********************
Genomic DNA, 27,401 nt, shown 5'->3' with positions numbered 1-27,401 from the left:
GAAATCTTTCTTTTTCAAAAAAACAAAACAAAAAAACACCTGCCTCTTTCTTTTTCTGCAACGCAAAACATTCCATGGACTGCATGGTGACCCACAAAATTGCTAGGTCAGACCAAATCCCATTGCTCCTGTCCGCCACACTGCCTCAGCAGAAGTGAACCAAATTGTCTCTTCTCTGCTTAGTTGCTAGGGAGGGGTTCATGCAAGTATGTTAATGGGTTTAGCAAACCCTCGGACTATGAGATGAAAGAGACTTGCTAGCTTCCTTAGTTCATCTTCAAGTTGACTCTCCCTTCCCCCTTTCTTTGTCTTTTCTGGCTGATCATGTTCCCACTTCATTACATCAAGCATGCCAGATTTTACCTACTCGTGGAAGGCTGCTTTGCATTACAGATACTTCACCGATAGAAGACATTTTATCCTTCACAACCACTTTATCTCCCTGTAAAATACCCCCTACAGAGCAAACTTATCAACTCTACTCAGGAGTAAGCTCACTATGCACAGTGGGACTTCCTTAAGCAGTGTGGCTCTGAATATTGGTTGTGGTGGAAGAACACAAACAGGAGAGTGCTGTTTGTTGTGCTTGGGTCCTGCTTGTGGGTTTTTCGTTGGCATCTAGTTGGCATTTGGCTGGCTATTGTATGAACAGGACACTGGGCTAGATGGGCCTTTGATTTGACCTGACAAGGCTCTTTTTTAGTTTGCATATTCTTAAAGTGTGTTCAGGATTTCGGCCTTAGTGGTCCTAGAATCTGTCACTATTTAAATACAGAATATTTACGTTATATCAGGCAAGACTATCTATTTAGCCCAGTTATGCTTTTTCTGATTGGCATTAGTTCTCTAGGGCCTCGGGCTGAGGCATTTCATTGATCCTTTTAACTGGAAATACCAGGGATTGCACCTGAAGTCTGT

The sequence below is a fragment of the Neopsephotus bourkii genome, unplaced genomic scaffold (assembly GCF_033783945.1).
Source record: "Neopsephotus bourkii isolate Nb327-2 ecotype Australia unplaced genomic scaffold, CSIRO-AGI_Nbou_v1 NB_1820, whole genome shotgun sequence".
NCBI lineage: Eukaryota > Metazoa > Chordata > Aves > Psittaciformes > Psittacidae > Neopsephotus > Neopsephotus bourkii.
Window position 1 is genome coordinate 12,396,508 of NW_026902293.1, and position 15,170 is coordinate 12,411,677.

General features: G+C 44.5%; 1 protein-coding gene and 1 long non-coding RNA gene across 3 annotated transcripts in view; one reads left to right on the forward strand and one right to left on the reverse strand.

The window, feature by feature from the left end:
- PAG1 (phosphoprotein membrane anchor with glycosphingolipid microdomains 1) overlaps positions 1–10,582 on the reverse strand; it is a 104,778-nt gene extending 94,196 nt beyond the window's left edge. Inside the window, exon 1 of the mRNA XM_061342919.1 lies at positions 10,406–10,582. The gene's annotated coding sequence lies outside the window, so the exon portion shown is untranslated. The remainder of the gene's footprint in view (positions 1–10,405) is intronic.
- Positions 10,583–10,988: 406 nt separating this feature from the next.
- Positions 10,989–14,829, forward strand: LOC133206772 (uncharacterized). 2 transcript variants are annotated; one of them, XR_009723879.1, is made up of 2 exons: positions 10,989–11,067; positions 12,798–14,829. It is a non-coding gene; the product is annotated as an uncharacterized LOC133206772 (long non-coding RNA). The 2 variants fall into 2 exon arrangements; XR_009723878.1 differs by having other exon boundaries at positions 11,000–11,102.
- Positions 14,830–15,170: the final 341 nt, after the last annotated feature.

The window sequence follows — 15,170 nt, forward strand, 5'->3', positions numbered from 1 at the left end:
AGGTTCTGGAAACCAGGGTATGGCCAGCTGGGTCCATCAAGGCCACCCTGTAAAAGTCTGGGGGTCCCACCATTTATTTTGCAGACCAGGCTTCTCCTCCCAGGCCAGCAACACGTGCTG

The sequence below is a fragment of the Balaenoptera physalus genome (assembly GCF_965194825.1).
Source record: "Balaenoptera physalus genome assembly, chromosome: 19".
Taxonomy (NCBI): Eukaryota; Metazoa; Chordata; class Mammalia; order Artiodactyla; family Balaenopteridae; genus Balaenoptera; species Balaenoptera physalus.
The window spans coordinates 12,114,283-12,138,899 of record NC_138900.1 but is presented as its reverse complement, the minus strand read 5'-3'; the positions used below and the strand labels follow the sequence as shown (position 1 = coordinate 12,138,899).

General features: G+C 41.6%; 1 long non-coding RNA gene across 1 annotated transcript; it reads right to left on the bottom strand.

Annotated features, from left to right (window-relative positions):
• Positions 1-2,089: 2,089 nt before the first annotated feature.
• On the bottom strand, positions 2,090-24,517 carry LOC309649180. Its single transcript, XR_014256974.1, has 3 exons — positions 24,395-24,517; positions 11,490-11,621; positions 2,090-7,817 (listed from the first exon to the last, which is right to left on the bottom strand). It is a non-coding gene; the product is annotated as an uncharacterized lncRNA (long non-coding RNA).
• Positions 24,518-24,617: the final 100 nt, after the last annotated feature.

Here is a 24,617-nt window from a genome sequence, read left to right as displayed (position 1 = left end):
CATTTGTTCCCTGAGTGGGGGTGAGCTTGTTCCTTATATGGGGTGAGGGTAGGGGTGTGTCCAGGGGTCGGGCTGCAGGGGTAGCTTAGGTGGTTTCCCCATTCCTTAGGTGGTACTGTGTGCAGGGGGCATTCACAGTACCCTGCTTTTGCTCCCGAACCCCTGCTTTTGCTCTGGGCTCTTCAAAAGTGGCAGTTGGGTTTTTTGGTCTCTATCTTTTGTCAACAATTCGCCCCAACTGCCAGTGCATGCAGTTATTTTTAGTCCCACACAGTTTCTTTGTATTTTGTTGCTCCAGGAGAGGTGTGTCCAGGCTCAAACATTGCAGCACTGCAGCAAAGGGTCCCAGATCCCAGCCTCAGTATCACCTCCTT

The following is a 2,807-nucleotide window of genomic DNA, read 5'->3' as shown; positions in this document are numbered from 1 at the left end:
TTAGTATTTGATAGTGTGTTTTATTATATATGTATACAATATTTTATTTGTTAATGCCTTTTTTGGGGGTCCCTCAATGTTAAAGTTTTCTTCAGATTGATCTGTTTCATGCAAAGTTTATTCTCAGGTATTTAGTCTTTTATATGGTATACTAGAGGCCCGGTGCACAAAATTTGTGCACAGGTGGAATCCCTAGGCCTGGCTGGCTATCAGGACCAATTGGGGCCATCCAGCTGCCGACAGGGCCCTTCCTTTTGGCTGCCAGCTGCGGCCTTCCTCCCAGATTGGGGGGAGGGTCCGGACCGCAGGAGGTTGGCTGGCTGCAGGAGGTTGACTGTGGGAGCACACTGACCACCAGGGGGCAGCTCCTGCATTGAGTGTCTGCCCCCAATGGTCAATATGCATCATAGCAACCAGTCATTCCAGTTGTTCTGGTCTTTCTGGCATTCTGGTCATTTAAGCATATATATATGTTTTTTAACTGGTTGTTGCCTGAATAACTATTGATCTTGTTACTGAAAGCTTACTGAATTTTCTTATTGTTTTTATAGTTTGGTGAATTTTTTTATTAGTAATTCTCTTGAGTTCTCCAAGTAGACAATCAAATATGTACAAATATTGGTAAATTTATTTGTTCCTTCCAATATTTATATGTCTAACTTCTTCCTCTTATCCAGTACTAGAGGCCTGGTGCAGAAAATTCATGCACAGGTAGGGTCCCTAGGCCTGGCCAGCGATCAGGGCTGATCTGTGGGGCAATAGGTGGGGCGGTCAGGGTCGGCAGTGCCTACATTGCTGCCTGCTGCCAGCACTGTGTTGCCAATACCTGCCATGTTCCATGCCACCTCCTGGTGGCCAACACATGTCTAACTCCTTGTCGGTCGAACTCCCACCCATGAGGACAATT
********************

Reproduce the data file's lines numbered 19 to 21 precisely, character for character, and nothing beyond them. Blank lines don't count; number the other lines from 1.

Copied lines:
General features: G+C 41.6%; 1 long non-coding RNA gene across 1 annotated transcript; it reads right to left on the bottom strand.

Annotated features, from left to right (window-relative positions):
• Positions 1-2,089: 2,089 nt before the first annotated feature.